Michaela Walker is a research engineer at Memphis Meats, a cell-based meat company growing meat from cells instead of from the whole animal. Her job is to figure out which cells would grow the best meat for human consumption. "Discovering You: Engineering Your World" is produced by NBC News Learn in partnership with Chevron, the American Society for Engineering Education and the National Science Foundation.
Discovering You – Engineering Your World – Michaela Walker
MICHAELA WALKER (Bioengineer):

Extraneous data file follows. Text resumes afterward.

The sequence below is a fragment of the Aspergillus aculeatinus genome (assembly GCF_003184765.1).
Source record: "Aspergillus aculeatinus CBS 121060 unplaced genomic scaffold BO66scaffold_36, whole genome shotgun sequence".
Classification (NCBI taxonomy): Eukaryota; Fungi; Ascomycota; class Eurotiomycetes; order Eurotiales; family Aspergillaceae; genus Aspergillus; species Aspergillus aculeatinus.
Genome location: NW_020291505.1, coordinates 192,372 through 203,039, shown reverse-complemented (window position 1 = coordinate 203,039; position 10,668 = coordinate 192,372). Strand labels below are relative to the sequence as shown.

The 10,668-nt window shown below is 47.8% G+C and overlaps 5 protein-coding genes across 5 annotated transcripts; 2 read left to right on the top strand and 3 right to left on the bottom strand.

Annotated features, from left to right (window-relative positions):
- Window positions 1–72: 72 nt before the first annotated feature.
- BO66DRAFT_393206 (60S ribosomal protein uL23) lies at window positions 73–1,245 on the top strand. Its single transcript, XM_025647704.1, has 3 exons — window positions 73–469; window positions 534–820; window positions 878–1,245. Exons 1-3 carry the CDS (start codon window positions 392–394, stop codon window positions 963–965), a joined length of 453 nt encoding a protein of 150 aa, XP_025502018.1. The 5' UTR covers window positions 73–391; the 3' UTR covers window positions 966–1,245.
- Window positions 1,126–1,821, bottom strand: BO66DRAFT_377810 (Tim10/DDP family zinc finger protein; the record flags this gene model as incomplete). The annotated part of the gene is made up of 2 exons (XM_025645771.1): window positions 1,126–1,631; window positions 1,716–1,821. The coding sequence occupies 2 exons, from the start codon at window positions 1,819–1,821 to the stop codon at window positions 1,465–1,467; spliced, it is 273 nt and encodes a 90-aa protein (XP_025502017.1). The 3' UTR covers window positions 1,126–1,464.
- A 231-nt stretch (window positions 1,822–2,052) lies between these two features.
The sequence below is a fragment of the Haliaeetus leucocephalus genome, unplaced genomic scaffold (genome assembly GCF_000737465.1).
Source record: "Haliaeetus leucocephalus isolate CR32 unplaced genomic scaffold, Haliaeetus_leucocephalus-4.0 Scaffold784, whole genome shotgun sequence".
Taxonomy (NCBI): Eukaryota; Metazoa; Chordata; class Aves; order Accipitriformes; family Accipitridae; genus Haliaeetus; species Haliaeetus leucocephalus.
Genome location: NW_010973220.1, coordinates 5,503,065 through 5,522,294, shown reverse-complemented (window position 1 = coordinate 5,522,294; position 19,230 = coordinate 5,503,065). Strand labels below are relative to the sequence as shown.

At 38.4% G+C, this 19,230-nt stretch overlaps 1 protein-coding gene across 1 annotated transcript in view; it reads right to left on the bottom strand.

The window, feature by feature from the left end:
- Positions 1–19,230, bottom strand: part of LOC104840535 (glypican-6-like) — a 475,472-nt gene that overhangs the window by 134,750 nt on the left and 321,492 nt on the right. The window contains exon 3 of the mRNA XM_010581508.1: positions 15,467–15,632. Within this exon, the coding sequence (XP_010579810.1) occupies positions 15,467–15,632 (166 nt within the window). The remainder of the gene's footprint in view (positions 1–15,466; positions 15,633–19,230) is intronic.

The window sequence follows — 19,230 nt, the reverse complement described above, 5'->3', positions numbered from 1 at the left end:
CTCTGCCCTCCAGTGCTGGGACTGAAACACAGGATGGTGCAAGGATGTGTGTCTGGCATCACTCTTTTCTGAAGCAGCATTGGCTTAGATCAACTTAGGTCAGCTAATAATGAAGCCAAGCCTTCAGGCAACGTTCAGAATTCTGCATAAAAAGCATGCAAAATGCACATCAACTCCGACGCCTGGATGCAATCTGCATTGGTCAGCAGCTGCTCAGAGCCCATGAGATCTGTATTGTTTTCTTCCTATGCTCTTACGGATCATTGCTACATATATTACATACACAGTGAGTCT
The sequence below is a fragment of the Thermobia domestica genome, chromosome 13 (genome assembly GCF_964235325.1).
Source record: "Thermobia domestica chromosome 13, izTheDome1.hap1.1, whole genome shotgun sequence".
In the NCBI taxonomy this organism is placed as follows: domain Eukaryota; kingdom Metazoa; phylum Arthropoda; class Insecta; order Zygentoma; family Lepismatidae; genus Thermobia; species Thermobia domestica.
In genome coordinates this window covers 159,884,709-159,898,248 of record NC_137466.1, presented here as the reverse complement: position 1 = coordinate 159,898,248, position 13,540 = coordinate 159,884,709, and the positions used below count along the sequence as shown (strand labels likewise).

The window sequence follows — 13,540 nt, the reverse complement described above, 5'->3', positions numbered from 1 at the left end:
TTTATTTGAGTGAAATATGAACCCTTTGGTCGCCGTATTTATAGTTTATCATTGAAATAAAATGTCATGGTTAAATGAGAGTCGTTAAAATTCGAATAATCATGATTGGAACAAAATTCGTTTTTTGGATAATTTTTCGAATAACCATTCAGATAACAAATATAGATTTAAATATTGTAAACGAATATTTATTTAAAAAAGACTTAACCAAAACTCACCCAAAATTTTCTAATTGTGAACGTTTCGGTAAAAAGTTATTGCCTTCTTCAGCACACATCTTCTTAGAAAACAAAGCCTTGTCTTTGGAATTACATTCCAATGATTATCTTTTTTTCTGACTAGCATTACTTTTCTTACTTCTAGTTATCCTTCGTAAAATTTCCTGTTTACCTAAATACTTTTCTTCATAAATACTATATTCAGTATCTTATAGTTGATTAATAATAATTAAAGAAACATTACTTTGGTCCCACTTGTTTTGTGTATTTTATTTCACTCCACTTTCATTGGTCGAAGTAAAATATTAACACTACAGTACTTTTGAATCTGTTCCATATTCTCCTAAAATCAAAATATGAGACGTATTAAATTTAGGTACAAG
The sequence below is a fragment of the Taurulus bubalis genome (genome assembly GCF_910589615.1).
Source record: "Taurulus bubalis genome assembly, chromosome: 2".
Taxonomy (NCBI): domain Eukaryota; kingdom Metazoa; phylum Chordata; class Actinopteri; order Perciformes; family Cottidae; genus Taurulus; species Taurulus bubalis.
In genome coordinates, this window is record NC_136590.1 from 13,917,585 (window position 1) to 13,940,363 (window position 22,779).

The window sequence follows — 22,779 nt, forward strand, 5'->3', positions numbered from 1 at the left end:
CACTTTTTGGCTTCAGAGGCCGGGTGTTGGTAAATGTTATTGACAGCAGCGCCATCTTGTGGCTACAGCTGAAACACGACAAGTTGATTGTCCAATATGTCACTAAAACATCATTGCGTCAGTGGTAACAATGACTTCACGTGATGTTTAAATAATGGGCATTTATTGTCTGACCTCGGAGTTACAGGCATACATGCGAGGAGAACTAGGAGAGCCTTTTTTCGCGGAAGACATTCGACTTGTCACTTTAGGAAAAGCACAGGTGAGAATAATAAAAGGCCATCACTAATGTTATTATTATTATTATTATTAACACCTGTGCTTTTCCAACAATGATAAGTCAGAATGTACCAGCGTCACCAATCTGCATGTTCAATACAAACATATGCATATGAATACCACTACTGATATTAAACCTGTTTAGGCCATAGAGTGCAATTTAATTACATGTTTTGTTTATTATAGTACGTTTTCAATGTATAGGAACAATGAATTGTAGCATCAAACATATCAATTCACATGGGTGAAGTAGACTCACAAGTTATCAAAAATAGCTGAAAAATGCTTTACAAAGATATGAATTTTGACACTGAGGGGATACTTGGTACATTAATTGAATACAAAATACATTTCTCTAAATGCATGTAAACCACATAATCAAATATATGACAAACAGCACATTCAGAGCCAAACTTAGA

If we look at where we’re really seeing the effective muscle differentiation, it’s anywhere we are seeing these tubes. My name is Michaela Walker and I'm a bioengineer. I am originally from Quincy, Massachusetts, which is just outside of Boston. One of the things I loved about studying bioengineering was it allowed me to combine a love of science and discovery with a real passion for making things. I didn't just want to learn about the world. I wanted to make something. I wanted to make the world a better place. And engineers have that really creative mindset, that, "what can I make, what can I do?" Not just discover and learn. I went to school in North Carolina. I got involved in a skeletal muscle tissue engineering lab, started to get a little bit specialized in that and that's what landed me in making meat. I am a research engineer in process development at Memphis Meats. Memphis Meats is a cell-based meat company. We are harvesting meat directly from animal cells, instead of from the whole animal, aiming to feed a growing population with meat that is sustainable and delicious. If you think about where we get meat from today, we get it from a whole animal. But there's all these other parts of the animal that we didn't use. A cow has fur and horns, eyes, a brain. All of those things take energy. The way we make meat currently has significant impacts on the environment. If we could just grow the part of the animal that we want, it could inherently be more sustainable if we can figure out ways to do that efficiently. My role is to take the cells that we have identified as candidates for efficient meat production and figure out how to grow them. How do we make them grow fast? How do we make them grow well and healthy and turn into a tissue that is a delicious meat product? We grow these cells up in these units that we call cultivators so that we can have more and more and more of them. And then we form them into tissues because meat is more than just a collection of cells. Meat is a combination of skeletal muscle and connective tissue and fat. As a company, we have debuted chicken, duck and beef. But the idea would be that ultimately any meat that is traditionally consumed by humans could be produced in this new cell-based manner as a way to supplement the food supply as we grow as a human population. Being an engineer is about finding a way to make the world around you better. So if you care about making the world a better place, if you want to be engaged intellectually and creatively with these big challenges, engineering is the path for you.
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